Reliability of power in physical performance tests.
        Sports Med. 2001; 31: 211-234
        • Ferris D.P.
        • Liang K.
        • Farley C.T.
        Runners adjust leg stiffness for their first step on a new running surface.
        J Biomech. 1999; 32: 787-794
        • Burgess K.E.
        • Connick M.J.
        • Graham-Smith P.
        • et al.
        Plyometric vs. isometric training influences on tendon properties and muscle output.
        J Strength Cond Res. 2007; 21: 986-989
        • Barnes K.R.
        • Hopkins W.G.
        • McGuigan M.R.
        • et al.
        Effects of different uphill interval-training programs on running economy and performance.
        Int J Sports Physiol Perform. 2013; 8: 639-647
        • Sale D.G.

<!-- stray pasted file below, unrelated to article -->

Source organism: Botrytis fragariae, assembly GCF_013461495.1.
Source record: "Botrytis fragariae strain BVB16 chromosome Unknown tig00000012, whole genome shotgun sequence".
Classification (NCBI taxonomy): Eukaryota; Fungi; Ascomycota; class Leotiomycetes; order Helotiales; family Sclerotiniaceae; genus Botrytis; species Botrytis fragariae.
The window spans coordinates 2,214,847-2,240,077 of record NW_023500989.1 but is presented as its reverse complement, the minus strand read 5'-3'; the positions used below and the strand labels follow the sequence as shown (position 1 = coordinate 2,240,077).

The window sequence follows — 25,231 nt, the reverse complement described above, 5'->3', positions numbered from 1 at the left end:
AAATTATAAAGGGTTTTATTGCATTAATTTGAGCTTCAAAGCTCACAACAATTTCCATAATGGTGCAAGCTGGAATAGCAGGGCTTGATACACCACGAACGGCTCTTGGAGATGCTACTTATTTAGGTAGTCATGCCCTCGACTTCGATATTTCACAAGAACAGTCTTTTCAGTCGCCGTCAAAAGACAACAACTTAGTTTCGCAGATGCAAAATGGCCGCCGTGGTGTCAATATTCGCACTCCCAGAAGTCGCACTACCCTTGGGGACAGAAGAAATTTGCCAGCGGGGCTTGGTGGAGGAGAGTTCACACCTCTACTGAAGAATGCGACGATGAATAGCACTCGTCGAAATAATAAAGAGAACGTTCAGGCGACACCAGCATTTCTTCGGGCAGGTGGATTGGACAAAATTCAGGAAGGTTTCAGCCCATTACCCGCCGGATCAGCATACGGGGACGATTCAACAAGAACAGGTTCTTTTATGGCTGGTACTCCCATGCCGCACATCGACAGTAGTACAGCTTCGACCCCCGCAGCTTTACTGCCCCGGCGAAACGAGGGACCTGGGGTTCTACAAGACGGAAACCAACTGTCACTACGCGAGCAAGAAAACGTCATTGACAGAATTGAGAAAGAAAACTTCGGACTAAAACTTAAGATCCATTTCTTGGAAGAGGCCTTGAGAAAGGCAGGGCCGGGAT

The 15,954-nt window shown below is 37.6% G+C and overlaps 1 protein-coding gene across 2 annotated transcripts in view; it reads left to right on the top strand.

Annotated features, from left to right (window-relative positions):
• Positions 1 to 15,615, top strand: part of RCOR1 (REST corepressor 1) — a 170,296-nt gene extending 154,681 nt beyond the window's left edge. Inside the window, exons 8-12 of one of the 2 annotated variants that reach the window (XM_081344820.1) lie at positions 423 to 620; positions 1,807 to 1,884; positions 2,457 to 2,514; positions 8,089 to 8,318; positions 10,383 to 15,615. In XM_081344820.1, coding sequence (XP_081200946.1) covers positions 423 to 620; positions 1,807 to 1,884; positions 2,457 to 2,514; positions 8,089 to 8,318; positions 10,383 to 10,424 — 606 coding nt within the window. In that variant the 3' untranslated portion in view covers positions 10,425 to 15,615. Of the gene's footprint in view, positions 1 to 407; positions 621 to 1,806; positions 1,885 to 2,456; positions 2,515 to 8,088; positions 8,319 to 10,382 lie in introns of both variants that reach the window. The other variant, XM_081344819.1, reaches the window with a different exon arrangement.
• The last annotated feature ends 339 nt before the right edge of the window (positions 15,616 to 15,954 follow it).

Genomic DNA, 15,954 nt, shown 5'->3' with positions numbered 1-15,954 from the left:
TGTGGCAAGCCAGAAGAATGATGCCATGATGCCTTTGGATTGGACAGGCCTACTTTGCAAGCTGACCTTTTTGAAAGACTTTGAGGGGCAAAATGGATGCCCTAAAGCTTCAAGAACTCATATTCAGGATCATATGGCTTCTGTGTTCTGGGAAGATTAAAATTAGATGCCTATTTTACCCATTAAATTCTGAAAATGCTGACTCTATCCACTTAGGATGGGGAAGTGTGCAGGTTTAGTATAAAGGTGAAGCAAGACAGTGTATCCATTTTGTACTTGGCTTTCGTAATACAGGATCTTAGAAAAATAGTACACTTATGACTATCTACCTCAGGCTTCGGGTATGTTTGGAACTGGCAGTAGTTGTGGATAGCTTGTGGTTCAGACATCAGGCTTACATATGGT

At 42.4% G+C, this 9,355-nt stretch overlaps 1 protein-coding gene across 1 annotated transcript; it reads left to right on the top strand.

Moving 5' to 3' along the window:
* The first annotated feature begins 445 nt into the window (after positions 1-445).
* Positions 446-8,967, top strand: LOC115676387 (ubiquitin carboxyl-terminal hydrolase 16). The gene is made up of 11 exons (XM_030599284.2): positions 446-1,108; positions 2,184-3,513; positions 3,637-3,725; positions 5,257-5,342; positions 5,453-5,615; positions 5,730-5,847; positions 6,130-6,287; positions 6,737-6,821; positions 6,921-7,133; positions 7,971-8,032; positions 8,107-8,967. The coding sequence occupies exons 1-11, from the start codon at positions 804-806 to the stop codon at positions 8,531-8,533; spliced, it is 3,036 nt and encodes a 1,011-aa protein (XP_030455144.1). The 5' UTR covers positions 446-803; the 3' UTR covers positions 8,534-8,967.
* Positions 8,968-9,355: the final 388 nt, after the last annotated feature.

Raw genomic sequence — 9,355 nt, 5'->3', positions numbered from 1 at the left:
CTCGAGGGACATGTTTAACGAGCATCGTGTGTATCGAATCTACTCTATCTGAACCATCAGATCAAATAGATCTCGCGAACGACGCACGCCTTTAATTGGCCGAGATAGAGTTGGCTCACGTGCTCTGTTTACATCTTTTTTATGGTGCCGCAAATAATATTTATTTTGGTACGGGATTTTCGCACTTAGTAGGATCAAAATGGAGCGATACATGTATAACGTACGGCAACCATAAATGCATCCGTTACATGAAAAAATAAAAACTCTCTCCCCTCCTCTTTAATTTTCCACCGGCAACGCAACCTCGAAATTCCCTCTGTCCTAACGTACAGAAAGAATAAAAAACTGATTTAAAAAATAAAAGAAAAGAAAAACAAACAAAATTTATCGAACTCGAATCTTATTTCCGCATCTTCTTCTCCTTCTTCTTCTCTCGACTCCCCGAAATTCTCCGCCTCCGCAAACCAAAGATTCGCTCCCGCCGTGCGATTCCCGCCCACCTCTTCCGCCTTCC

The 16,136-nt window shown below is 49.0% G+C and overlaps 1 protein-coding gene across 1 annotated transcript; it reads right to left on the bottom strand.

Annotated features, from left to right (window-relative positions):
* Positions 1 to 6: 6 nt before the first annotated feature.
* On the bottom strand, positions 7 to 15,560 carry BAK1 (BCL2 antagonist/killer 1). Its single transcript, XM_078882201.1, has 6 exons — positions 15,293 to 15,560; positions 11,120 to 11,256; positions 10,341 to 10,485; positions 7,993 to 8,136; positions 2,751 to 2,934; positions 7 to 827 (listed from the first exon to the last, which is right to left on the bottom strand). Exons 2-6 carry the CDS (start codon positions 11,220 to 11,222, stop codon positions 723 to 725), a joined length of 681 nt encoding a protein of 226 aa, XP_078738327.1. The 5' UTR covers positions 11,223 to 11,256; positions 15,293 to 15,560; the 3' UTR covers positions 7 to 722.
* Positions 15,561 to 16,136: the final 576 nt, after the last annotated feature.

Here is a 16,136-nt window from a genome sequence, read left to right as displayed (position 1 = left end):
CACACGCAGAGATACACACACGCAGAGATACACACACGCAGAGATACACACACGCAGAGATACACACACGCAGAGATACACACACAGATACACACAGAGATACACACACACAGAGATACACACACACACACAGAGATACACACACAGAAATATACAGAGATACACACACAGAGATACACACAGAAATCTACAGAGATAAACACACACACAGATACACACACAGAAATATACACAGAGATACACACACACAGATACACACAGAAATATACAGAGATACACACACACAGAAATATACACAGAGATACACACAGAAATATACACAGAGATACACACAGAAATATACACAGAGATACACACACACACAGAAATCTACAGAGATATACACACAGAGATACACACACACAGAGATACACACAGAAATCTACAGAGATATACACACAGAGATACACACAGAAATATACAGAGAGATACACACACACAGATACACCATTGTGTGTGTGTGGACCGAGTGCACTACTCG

Postactivation potentiation: role in human performance.
        Exerc Sport Sci Rev. 2002; 30: 138-143
        • Dalleau G.
        • Belli A.
        • Bourdin M.
        • et al.
        The spring-mass model and the energy cost of treadmill running.
        Eur J Appl Physiol. 1998; 77: 257-263
        • Millet G.P.
        • Jaouen B.
        • Borrani F.
        • et al.
        Effects of concurrent endurance and strength training on running economy and VO2 kinetics.
        Med Sci Sports Exerc. 2002; 34: 1351-1359
        • Barnes K.R.
        • Hopkins W.G.
        • McGuigan M.R.
        • et al.
        Effects of resistance training on running economy and cross-country performance.
        Med Sci Sports Exerc. 2013; 45: 2322-2331
        • Jones A.M.
        • Wilkerson D.P.
        • Burnley M.
        • et al.
        Prior heavy exercise enhances performance during subsequent perimaximal exercise.
        Med Sci Sports Exerc. 2003; 35: 2085-2092
        • di Prampero P.E.
        • Capelli C.
        • Pagliaro P.
        • et al.
        Energetics of best performances in middle-distance running.
        J Appl Physiol. 1993; 74: 2318-2324